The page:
The vast majority of flamenco guitar transcriptions on the market today are of solo flamenco guitar and solo-oriented flamenco guitarists. Part of the reason for this is the rapid evolution of flamenco guitar since the 1970s. The solo work of the great accompanists of the past may sound crude and simple to us today: not just primitive, as this may entail more traditional or emotive playing, but simply outdated and lacking in interesting ideas. However, close examination of the accompaniment of those great players reveals highly developed levels of skill that would challenge many of today’s extremely talented guitarists. Old-school accompaniment was based on strong right-hand articulation and rhythmic precision, and it offers examples of techniques that are falling into disuse such as thumbed single-note lines. Accompaniment playing is normally more traditional, less extravagant, more respectful of rhythm, less convoluted and more understated: all desirable elements in great works of art.
I used audio processing software to slow down the recordings for transcription. Each falseta has been analyzed dozens of times: Alternative fingerings have been considered; multiple takes of the same falseta have been taken into account, as well as similar falsetas from other guitarists; video has been checked when available; and each transcription has been contrasted with its source by playing it against the orginal recording at normal speed. In addition to this, I have spent years playing the falsetas and checking their accuracy. Although several falsetas appear on the original recordings with imprecise phrasing, the accuracy of the transcriptions can be guaranteed in over 95% of the cases in all three collections.
Today, most guitarists study the work of the great Paco de Lucía, who remains the point of reference in today's guitar playing. He owed his success to his enormous talent, but the guitarists before him also paved the way, and, in many cases, laid the foundations for some of his ideas. The artists presented here are generally his elders, and in some cases his mentors (Ricardo, Sabicas). These artists formed the base from which Paco and others created modern flamenco guitar.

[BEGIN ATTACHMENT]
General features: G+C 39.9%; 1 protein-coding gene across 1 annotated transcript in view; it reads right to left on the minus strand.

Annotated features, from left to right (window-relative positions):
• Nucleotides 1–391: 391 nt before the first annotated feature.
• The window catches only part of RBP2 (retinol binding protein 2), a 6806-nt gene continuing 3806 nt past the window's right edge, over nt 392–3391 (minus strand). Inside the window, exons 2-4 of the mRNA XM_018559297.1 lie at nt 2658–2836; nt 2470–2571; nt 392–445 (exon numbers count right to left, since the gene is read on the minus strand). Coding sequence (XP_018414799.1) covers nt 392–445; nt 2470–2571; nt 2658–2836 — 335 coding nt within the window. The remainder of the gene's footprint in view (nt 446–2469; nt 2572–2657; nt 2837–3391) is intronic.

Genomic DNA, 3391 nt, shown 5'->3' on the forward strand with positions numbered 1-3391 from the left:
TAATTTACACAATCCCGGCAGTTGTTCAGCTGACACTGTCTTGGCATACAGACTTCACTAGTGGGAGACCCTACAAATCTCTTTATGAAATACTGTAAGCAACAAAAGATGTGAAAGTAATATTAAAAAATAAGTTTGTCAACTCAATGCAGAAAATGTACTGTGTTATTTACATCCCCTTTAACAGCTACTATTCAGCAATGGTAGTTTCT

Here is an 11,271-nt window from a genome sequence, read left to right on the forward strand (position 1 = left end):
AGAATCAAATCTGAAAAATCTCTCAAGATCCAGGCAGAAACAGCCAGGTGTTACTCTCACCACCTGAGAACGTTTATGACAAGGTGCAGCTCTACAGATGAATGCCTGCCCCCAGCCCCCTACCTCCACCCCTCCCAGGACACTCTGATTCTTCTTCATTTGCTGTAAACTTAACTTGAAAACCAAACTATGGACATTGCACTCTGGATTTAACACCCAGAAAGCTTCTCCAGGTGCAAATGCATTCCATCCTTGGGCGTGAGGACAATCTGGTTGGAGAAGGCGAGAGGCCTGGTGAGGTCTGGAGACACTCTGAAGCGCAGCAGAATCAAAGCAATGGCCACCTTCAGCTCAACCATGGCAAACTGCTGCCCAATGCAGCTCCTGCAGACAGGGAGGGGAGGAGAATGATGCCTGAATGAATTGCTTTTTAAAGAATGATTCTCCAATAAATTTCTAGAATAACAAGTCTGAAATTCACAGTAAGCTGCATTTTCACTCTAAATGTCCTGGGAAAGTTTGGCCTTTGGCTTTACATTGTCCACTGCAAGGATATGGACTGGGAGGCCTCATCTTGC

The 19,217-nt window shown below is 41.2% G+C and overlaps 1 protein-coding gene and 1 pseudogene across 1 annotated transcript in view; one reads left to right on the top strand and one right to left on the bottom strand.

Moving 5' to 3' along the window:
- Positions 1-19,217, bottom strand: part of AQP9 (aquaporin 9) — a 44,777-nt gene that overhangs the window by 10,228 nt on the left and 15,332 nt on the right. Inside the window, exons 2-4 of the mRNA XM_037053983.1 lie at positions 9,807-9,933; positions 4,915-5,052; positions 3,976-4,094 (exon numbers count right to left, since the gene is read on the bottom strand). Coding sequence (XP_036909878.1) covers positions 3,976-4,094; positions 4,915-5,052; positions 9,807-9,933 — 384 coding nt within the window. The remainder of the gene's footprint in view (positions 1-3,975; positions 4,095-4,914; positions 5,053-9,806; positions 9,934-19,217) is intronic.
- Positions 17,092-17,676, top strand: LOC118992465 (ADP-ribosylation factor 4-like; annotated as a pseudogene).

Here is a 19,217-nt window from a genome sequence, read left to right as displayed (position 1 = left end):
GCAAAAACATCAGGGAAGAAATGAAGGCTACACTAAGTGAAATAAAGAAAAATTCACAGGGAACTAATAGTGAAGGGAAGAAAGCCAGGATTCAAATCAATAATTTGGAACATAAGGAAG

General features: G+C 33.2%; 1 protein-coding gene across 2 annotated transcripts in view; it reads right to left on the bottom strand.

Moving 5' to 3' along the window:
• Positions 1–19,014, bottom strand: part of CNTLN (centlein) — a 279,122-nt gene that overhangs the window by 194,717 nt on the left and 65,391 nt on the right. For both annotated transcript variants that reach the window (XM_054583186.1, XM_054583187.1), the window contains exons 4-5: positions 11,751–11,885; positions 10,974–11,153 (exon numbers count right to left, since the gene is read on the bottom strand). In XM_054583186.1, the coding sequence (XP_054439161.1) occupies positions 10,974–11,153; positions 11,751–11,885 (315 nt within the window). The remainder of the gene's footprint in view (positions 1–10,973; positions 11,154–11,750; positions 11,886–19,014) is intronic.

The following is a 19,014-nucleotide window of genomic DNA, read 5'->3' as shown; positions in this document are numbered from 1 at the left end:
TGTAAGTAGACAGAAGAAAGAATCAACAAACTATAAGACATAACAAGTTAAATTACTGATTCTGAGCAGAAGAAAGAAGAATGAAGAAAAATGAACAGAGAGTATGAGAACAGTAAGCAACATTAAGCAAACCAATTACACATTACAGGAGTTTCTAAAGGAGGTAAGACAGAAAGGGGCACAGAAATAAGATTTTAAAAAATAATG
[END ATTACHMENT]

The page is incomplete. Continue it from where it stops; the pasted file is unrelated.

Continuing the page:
Whether for learning tradition or forging the next link in its chain, these studies will provide historical perspective of great value to the guitarist. You will be able to analyze the different elements present in bulerías, soleares and siguiriyas falsetas and the ways these elements have been handled by flamenco guitarists over the last one hundred years. The collections also provide an excellent method for strengthening your hands and developing certain techniques (more on this below). Each falseta has been labeled to aid in reorganization for analysis. You can organize falsetas by guitarist, year of recording, key, technique used or musical idea. All of this information is included in the collections. In this way, the evolution of an idea may be traced throughout time, offering perspective on how guitarists handled the same situations, the earlier elements they retained, and the variations they added. We can also witness the impact of such greats as Ramón Montoya, Niño Ricardo and Manuel Morao, whose work echoes throughout. Insight is provided on the ancestral form of the soleá dating back to the café cantante period: faster, more rhythmic and more closely related to dancing. The ever-expanding harmonic palette in guitar playing can also be traced through the musical structures used in the older falsetas that, over time, led to more sophisticated harmonies. The collections offer an idea of the art of pioneering flamenco guitarists like Maestro Patiño and Paco Lucena, as the oldest guitarists presented here studied directly with them (Habichuela, Molina) or were only a generation or two away (Borrull, Montoya). Diverse regional playing styles are represented, as well, with exponents from Cádiz, Jerez, Morón, Sevilla and other areas.